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6 Reasons Why Rejecting Candidates Is Actually Good for Your Employer Brand

August 12, 2020
Written by James Kenneth Koh

One of the most enjoyable things about being a recruiter is offering a job to a candidate. That’s probably why I can remember the very first time I did it, as if it was yesterday. To be honest, I was probably more excited than my candidate.

Since then, I’ve had the great fortune of offering new jobs to many very happy candidates.

Of course, while I can only speak as an external recruiter, I have many friends (and clients!) who are hiring managers or internal talent acquisition specialists, and I’m pretty sure they would echo a similar sense of excitement when extending an offer to someone new to join their organisation.

However, it’s not so nice to have to call a candidate, thank them for their time, and then let them down gently, telling them that they have been unsuccessful. But this is something you must do, if nothing else, to maintain your professional reputation in the market.

After looking after recruitment businesses for nearly 20 years, I have become familiar with one of the most common complaints from candidates – that they never hear anything back after their interview. Despite this, getting back to unsuccessful candidates is a common courtesy that many recruiters, employers and business owners do not practice enough.

Here are six reasons why I believe rejecting candidates can actually boost your employer brand – whether you are a recruitment agency, a Fortune 500 multinational, or any size or type of business in between.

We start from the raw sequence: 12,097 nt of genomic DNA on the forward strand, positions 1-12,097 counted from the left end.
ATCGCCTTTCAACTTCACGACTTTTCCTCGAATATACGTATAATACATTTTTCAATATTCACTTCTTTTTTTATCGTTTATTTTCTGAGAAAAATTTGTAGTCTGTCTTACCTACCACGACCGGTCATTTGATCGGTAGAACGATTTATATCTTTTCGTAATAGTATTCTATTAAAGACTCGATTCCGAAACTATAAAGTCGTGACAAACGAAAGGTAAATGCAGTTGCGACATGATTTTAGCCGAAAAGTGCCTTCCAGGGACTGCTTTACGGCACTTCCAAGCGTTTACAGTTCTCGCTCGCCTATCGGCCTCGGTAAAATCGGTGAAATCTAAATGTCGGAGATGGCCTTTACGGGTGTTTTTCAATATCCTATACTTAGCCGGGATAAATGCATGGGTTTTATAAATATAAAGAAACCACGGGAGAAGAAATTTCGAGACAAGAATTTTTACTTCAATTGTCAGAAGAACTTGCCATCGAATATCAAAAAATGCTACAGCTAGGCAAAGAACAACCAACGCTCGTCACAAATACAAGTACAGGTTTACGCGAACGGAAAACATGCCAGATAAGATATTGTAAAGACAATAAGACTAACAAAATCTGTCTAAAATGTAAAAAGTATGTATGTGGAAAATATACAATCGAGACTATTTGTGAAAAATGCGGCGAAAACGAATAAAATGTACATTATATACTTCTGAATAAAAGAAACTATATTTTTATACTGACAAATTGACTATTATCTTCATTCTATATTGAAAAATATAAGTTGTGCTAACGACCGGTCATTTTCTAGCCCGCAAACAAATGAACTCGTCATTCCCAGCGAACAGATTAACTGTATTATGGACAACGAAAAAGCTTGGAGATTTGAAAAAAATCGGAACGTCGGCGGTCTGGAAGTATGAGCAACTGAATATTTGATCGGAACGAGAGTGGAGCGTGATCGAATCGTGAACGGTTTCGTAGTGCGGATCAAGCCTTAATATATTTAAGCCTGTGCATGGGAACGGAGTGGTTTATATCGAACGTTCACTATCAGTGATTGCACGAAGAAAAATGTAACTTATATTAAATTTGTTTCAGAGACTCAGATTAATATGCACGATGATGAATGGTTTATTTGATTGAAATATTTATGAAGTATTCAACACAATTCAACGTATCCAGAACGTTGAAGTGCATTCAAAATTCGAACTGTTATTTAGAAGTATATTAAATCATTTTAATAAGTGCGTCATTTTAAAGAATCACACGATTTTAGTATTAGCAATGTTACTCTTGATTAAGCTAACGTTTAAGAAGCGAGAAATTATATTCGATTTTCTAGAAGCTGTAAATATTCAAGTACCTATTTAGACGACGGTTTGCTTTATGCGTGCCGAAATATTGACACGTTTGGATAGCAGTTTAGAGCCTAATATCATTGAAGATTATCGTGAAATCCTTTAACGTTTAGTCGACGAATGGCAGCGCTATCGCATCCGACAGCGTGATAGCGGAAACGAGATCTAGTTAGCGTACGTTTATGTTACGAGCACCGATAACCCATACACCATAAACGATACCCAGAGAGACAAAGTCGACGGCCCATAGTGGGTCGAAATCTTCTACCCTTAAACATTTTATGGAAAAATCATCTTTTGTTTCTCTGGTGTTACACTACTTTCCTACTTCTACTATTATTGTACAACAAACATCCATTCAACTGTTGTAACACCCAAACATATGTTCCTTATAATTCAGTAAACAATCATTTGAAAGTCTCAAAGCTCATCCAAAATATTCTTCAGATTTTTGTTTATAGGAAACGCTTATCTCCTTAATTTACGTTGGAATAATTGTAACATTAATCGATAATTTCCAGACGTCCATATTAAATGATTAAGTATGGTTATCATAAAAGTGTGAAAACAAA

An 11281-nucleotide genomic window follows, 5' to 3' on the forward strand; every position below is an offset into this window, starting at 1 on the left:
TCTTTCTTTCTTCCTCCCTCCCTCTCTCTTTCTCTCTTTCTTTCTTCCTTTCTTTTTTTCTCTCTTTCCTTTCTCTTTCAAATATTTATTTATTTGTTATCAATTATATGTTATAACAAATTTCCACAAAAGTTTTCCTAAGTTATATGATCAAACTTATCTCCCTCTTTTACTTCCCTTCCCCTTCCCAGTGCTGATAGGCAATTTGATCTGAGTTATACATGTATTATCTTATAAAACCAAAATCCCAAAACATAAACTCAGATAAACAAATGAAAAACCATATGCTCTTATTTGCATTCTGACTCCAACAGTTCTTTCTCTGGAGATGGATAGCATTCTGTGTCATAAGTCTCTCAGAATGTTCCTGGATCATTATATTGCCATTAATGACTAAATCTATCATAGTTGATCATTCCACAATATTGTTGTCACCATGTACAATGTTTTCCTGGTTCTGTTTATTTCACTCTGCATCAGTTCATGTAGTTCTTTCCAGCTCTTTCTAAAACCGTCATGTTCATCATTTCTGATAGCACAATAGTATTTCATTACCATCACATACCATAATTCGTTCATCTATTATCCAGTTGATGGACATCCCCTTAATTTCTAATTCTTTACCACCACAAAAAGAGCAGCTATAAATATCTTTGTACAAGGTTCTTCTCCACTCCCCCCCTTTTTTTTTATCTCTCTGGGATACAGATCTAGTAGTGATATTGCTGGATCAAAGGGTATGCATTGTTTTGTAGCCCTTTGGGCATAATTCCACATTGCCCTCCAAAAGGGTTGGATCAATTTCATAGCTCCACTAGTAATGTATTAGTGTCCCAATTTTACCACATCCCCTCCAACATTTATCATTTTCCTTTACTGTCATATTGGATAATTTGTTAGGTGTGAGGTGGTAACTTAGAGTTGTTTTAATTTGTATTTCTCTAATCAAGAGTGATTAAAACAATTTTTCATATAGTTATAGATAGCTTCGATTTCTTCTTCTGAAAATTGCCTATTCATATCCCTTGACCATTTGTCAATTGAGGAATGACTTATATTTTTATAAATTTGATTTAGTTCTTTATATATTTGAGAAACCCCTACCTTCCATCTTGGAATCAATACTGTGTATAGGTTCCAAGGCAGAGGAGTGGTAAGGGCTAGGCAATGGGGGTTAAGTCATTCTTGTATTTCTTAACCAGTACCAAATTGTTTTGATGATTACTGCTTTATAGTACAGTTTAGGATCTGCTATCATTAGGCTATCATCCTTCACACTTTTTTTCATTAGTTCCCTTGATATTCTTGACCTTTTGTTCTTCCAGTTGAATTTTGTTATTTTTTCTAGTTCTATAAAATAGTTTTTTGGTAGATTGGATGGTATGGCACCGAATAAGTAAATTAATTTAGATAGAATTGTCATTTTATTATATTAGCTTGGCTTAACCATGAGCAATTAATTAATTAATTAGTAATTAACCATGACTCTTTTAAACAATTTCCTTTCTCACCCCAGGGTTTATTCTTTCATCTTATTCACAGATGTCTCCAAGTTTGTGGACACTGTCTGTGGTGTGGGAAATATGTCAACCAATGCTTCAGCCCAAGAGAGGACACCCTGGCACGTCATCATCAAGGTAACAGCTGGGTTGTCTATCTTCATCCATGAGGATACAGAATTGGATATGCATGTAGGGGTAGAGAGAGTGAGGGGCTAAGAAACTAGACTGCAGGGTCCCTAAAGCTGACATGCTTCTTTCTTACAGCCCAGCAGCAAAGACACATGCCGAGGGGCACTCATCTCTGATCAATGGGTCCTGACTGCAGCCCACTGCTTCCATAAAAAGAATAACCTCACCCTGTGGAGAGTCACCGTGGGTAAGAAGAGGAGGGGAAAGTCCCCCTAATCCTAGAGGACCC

1. Understand that rejecting candidates is part of the recruitment process

Appreciate that it’s in your best interests. After all, it demonstrates you are serious, that you care about what you do, and that you genuinely place an emphasis on the candidate experience. Think about it for a moment: your candidate most likely took time off work to come meet with you; they probably did the best they could during the interview; so the least they deserve is the decency to call them and let them down over the phone personally. Believe it or not, your candidate will respect you for it and will remember that you took the time to call them back.

2. Candidates have the right to know why they didn’t make it through

It is very much in the candidate’s best interests to learn exactly why they didn’t get the job, why you chose not to take them through to another round of interviews, or even why you chose not to include them as part of the shortlist to a hiring manager.

Any personal feedback you can give them will help them brush up on those areas that may have let them down this time, and allow them to do a better job next time. It will also help them to maintain their self-esteem, knowing they were unsuccessful because a better candidate won on the day, rather than hearing nothing and assuming it was because their application or performance at interview was so bad that it didn’t warrant a reply.

3. Don’t wait too long to provide feedback

Please don’t let days (or weeks) go by without providing a candidate with feedback.

Candidates aren’t mind readers. They genuinely want to be kept in the loop. Some candidates might think that “no news is good news”, while others might think that “silence can only mean one thing”. Don’t keep candidates in a state of uncertainty. You also don’t want them making the wrong assumption.

Provide them with feedback – whether positive or constructive – regardless of the outcome of their interview. They will be grateful either way, and more importantly, respect your level of professionalism.

4. Never reject a candidate via email

Please don’t just send a standard email (or worse, text message!) letting them know your decision to not include them as part of the shortlist or to let them know that your client has decided not to take them to the next stage.